Lately I’ve been using Custom Meta Boxes for use with custom post types. CMB makes programmatically adding specific custom fields to your posts very simple - as simple as filling out an array. The following example adds a WYSIWYG ‘sidebar’ field to posts, pages, and events (a custom post type):

You do need to include the CMB code, though -but that’s also easy. Just change the path to the correct location.

These snippets above came from a theme’s functions.php, though CMB can also be used in plugins (as my next example). Perhaps the above would be better if it were moved into a must-use plugin - maybe that’ll be my next improvement. In any case, as awesome as the above is, it gets better: see how in the sidebar field I say 'type' => 'wysiwyg'? There are plenty of field types to choose from, but you can also very easily create your own.

Getting to the point: creating a taxonomy field using Chosen

Read more


Switching from apache to nginx

A note from Jan 2014: This post was written in Sept 2011, and is not kept up-to-date. I’m sure the content is still fine anecdotally, but I’d double check any config settings or files listed here to see if they’re still relevant to current versions.

A few weekends ago, with threat of a hurricane looming, I did the most logical thing: brought all my sites down as I fumbled through switching around my directory structure and installing nginx.

Some background: This site (and presentation.js, valley summit, and others) are all hosted on one 256MB slice at Slicehost running Ubuntu 10.04. I followed the assorted articles to get myself started, but mostly just left default configuration in place, including the directory structure they use (which I grew to dislike). That also meant I installed apache. This was by choice, I wanted something fast & easy to set up, and that I was already vaguely familiar with. So, there we go - I had a server! I shared my success, went to bed, and the next day it had almost completely seized up.

apache vs nginx

I never did grab exactly how much memory the average apache process took, but this article asserts that it’s about 25-50MB in size. The reason for this is that each process is bundled with PHP, so it doesn’t need to talk to anything external to process your PHP pages. This would be great if all the files you’re serving are PHP, but for most sites, the majority of content delivered is images, stylesheets, javascript files, and for each of these, the apache process still has PHP embedded.

Nginx, by contrast, doesn’t include PHP - in fact, to get PHP working, you need to use an external process (FastCGI) to handle the communication between nginx and PHP.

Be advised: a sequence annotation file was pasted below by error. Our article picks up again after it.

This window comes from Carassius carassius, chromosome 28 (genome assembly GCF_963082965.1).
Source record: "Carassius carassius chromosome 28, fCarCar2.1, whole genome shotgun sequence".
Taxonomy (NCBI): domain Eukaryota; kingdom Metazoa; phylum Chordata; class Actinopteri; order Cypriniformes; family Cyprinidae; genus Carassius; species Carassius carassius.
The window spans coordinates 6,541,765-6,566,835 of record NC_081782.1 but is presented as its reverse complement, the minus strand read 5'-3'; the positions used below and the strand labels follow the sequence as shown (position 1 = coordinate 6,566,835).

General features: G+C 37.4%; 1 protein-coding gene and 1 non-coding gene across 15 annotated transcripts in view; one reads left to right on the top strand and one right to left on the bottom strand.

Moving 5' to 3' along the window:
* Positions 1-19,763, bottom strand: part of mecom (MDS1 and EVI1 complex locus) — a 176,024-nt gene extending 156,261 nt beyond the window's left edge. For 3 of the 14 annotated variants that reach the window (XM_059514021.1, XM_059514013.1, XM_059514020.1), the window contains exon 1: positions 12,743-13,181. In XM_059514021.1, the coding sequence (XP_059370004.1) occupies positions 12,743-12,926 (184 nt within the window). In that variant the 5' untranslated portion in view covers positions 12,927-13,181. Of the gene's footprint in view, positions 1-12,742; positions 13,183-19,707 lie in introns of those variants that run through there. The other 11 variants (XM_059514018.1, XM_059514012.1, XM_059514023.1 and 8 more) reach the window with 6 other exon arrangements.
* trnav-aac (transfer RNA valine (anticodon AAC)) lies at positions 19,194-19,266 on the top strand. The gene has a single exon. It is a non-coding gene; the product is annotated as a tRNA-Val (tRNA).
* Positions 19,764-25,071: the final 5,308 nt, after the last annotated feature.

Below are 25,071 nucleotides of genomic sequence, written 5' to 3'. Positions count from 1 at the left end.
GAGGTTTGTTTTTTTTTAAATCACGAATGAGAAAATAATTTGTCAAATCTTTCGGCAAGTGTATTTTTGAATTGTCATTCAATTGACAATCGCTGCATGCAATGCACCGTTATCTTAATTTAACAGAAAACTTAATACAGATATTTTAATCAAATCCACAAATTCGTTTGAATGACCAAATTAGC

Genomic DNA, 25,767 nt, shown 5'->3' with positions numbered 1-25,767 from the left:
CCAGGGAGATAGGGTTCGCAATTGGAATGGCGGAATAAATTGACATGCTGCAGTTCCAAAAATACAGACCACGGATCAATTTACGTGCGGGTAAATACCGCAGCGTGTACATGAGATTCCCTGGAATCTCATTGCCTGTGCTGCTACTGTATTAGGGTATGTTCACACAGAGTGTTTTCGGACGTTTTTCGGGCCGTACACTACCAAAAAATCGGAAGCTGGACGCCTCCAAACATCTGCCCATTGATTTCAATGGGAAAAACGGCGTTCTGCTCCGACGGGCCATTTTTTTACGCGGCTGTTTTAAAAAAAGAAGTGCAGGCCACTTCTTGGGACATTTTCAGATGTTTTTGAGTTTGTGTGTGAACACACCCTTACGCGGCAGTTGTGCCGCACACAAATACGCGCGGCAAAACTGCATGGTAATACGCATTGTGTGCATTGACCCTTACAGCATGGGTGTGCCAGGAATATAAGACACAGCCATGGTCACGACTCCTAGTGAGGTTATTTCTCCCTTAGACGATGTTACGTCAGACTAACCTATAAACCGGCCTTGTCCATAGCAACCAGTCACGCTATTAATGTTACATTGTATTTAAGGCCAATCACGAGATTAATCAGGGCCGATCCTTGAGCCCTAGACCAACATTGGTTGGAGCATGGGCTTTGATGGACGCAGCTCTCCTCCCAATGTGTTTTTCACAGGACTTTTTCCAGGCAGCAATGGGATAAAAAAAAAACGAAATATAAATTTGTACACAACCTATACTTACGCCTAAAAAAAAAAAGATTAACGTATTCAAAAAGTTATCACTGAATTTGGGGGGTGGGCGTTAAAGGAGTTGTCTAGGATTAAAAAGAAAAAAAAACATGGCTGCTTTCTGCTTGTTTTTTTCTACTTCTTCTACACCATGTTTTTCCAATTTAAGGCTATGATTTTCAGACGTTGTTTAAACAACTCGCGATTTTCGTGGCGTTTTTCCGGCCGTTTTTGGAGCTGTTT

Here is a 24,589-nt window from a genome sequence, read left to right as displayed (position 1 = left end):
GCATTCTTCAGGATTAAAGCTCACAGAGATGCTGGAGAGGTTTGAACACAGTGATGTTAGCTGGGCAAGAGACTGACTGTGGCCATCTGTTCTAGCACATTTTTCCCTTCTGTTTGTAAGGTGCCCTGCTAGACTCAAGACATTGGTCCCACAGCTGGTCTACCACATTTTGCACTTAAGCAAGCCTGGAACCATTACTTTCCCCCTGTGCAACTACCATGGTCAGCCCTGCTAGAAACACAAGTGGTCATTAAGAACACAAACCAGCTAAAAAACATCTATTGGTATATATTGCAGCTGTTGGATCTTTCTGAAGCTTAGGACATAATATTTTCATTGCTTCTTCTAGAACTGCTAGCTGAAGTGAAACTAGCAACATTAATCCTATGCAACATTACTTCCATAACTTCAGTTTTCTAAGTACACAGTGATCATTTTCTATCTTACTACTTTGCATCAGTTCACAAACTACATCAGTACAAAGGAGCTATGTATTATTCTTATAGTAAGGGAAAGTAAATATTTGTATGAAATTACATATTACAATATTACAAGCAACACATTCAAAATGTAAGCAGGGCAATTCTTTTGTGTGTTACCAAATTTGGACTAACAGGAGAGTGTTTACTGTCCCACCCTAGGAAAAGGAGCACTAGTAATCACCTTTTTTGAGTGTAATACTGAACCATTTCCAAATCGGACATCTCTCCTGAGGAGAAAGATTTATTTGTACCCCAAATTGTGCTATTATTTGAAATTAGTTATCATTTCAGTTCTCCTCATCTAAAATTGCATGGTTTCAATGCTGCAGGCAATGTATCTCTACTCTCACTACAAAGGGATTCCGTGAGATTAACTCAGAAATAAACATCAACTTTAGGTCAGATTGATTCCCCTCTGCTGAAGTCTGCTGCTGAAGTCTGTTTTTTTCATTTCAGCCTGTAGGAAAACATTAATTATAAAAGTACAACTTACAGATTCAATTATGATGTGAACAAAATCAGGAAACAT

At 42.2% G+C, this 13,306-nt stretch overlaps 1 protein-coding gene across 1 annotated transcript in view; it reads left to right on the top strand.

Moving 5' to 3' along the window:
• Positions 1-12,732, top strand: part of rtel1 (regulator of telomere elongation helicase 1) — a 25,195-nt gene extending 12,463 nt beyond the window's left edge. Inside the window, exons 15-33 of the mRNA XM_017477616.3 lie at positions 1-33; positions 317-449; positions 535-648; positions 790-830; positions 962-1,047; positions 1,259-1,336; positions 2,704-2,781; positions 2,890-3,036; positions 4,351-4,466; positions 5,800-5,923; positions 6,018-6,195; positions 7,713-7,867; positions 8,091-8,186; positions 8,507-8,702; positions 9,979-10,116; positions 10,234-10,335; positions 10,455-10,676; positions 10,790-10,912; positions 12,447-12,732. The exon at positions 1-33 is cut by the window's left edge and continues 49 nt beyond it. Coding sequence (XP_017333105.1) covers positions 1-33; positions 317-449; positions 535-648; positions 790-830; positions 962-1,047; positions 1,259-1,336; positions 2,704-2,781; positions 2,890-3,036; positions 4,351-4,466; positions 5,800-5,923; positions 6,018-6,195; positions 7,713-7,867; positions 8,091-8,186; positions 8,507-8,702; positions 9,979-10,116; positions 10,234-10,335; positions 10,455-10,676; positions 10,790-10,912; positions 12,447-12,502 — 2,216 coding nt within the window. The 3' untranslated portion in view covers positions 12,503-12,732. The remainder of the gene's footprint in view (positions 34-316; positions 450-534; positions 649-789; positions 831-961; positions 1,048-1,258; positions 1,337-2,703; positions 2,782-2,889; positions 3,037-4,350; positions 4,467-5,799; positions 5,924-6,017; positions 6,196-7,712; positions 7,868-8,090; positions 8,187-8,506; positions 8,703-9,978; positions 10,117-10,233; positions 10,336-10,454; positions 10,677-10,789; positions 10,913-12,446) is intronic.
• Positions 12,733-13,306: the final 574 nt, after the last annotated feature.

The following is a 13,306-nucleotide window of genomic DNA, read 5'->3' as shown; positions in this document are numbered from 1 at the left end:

Why? Apache is a memory hog. This is well known, and discussed in an article I failed to read (configuring the apache MPM). The issue was that I was allowing more processes to be created than I had available memory for. After a lot of tweaking I ended up with (in my opinion) ridiculously low numbers. I was only allowing, I think, 5 simultaneous connections? That is, across three+ sites, two of which are fairly well-trafficked. So, needless to say (if you were here before, you know) my server was pretty freaking slow.

What now? At this point I had a decision to make - upgrade to more memory, so apache wouldn’t choke my system, move hosts & start over (this was made more appealing by the fact that I’d misunderstood what Slicehost’s move to Rackspace meant), or keep banging on it till it worked. Obviously the last option wasn’t working so well, and I really couldn’t justify spending more money on my site right now, so I opted for (b), minus the host-move. I spent a little while researching server software, and decided on nginx (my other option was lighttpd, and I don’t really have a clear reason why one won over the other).

And now, the work starts.

Installing nginx was actually really simple. I stopped apache, then (remember, I’m on Ubuntu 10.04):

apt-get install nginx

and I was in business… kind of. Since I was running multiple sites, I had virtual hosts set up. The next thing I needed to do was configure that. (In reality, the next thing I did was move a half-dozen directories, create new users & groups, and set up some ACLs that are still not what I want — but for the sake of this post, I’m going to go straight to the logical next step, not the step that keeps everything not-working for 24hrs).